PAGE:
Pieces of a Man is Mick Jenkins’ second studio album coming after the Healing Component and numerous mix tapes, most notably his breakout mix tape The Water[s]. Pieces of a Man came out two years after Mick broke into the limelight with The Water[s] and due to this “lengthy” gap between the two projects some of the hype around him died down, and this album wasn’t as widely received or successful as the prior mix tape; However, this does not mean this project is worse or not comparable by any means. Pieces of a Man is a beautifully complex piece that one will need to sit down with and spend some time on if they wish to grasp any part of its eccentric wordplay, message, themes, and overall beauty. The album starts with a monologue , slam-poetry style, titled “Heron Flow” where Jenkins talks about and pays homage to Gil-Scott Heron’s Dot dot dit dit dot dot dash meaning “damned if I know”. He uses this phrase to explain how the “black man” is damned if he knows what he has a grip on and what he controls. He further explains how they are damned to know this because this is becoming less and less the case, and that one should err on the side of caution by preparing for the worst. He continues this monologue in a later track title “Heron Flow 2” where he touches on people judging the whole of a man by his pieces and how he publicly presents himself, rather than considering the man behind the curtain. He further articulates how the man is more damned if he doesn’t find out why he can’t climb out of the poor situations they previously thought they had control of. This is a key theme throughout the entire album, and Jenkins does a great job at delivering poetic and conscious thoughts and ideas throughout each of his songs. Jenkins showcases his ability and talent to deliver these thoughtful lyrics through a variety of ways. From his gritty and deep piece “Gwendolyyn’s Apprehension”, to his soft singing on “Soft Porn”, and even to his more aggressively styled track “Padded Locks”, this album flows seamlessly and really showcases the mastery Jenkins has of his penmanship. The songs are incredibly easy to get into and you’ll find more depth and layers to each track the more you play them. I would rate this album a 4.8/5 for these reasons. This album could easily be considered a classic if Jenkins was a more household and influential name in the industry, but I don’t think that should take away any credit from the quality work he has put out. Criticism is hard to find on this album, and asking for anything more would be borderline voracious. This album offers essentially everything you could want in a jazzy, rap album and should satiate the needs of any such fans.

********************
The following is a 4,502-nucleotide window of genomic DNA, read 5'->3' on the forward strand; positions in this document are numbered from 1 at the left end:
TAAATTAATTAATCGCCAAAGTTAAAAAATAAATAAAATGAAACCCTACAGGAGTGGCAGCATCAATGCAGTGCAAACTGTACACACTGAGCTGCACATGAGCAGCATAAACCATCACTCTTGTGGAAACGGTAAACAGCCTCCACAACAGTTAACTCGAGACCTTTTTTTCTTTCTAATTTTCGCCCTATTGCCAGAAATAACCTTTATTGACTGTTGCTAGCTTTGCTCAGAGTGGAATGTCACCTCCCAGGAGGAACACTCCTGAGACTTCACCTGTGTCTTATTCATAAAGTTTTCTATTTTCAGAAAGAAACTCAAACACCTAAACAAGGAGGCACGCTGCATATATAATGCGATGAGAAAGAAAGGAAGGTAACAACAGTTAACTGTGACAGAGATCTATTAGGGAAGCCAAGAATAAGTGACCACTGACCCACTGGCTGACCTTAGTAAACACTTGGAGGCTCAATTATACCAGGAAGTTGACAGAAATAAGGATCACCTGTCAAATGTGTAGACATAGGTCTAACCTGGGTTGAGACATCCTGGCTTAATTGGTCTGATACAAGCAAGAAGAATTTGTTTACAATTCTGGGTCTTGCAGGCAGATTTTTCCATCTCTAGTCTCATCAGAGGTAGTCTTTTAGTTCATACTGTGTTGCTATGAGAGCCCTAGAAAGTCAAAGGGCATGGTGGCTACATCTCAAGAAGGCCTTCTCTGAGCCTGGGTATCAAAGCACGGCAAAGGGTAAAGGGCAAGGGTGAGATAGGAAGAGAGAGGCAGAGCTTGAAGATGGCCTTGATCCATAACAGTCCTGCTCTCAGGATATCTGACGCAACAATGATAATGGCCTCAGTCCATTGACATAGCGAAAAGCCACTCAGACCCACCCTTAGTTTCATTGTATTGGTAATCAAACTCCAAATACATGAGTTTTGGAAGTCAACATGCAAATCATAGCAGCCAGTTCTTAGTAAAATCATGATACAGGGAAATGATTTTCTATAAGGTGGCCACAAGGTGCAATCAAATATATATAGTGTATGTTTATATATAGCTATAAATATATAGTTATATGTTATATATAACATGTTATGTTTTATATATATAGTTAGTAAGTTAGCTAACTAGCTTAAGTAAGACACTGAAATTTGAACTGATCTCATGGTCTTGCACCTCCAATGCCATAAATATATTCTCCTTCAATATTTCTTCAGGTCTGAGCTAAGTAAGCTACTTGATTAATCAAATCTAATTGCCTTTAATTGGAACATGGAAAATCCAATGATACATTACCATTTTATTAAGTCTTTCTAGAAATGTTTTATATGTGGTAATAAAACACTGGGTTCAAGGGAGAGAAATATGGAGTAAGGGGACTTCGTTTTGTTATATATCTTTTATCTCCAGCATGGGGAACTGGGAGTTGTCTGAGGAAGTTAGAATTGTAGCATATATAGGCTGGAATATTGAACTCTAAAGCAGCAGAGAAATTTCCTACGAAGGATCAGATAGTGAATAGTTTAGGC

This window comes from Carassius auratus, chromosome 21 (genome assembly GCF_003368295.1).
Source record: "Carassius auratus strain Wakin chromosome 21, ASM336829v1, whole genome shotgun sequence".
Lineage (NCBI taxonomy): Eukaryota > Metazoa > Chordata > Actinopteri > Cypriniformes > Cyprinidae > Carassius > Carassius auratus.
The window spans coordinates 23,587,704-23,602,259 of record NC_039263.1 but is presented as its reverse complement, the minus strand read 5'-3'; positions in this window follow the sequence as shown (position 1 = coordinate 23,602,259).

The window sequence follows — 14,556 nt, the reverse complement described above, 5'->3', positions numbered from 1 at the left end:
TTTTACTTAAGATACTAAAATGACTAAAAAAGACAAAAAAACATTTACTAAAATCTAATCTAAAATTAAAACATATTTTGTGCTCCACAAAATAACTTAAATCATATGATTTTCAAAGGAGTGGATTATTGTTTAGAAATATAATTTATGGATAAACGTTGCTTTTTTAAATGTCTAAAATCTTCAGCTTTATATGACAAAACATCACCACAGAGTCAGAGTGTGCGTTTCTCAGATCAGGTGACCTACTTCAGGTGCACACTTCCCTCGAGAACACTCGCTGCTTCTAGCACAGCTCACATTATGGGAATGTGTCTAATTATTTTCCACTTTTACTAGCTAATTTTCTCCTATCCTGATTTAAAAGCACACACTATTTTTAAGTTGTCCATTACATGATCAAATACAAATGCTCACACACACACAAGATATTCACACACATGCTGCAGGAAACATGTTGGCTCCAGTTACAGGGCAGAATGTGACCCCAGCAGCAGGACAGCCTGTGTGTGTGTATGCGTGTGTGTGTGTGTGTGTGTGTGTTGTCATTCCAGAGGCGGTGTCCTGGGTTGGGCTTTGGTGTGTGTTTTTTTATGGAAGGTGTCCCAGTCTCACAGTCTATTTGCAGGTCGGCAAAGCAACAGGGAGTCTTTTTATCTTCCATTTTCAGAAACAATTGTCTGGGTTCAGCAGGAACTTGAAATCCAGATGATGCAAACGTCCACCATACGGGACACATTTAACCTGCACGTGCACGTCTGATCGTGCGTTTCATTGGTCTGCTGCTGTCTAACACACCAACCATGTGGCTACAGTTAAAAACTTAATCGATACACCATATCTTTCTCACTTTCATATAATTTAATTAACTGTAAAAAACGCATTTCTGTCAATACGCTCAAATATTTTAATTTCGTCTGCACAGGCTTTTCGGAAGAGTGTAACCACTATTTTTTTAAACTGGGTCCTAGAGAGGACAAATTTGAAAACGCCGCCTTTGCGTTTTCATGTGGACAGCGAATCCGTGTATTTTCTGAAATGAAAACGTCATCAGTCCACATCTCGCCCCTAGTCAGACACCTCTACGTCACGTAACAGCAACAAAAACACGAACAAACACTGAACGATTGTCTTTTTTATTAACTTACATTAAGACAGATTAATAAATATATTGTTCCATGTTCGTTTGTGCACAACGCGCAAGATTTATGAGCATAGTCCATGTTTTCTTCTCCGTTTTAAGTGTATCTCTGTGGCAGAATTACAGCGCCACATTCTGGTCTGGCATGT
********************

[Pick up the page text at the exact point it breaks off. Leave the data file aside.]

Pieces of a Man is Mick Jenkins’ second studio album coming after the Healing Component and numerous mix tapes, most notably his breakout mix tape The Water[s]. Pieces of a Man came out two years after Mick broke into the limelight with The Water[s] and due to this “lengthy” gap between the two projects some of the hype around him died down, and this album wasn’t as widely received or successful as the prior mix tape; However, this does not mean this project is worse or not comparable by any means. Pieces of a Man is a beautifully complex piece that one will need to sit down with and spend some time on if they wish to grasp any part of its eccentric wordplay, message, themes, and overall beauty. The album starts with a monologue , slam-poetry style, titled “Heron Flow” where Jenkins talks about and pays homage to Gil-Scott Heron’s Dot dot dit dit dot dot dash meaning “damned if I know”. He uses this phrase to explain how the “black man” is damned if he knows what he has a grip on and what he controls. He further explains how they are damned to know this because this is becoming less and less the case, and that one should err on the side of caution by preparing for the worst. He continues this monologue in a later track title “Heron Flow 2” where he touches on people judging the whole of a man by his pieces and how he publicly presents himself, rather than considering the man behind the curtain. He further articulates how the man is more damned if he doesn’t find out why he can’t climb out of the poor situations they previously thought they had control of. This is a key theme throughout the entire album, and Jenkins does a great job at delivering poetic and conscious thoughts and ideas throughout each of his songs. Jenkins showcases his ability and talent to deliver these thoughtful lyrics through a variety of ways. From his gritty and deep piece “Gwendolyyn’s Apprehension”, to his soft singing on “Soft Porn”, and even to his more aggressively styled track “Padded Locks”, this album flows seamlessly and really showcases the mastery Jenkins has of his penmanship. The songs are incredibly easy to get into and you’ll find more depth and layers to each track the more you play them. I would rate this album a 4.8/5 for these reasons. This album could easily be considered a classic if Jenkins was a more household and influential name in the industry, but I don’t think that should take away any credit from the quality work he has put out. Criticism is hard to find on this album, and asking for anything more would be borderline voracious. This album offers essentially everything you could want in a jazzy, rap album and should satiate the needs of any such fans.

Notable Tracks: “Gwendolynn’s Apprehension”, “Understood”, “Soft Porn”, “Consensual Seduction”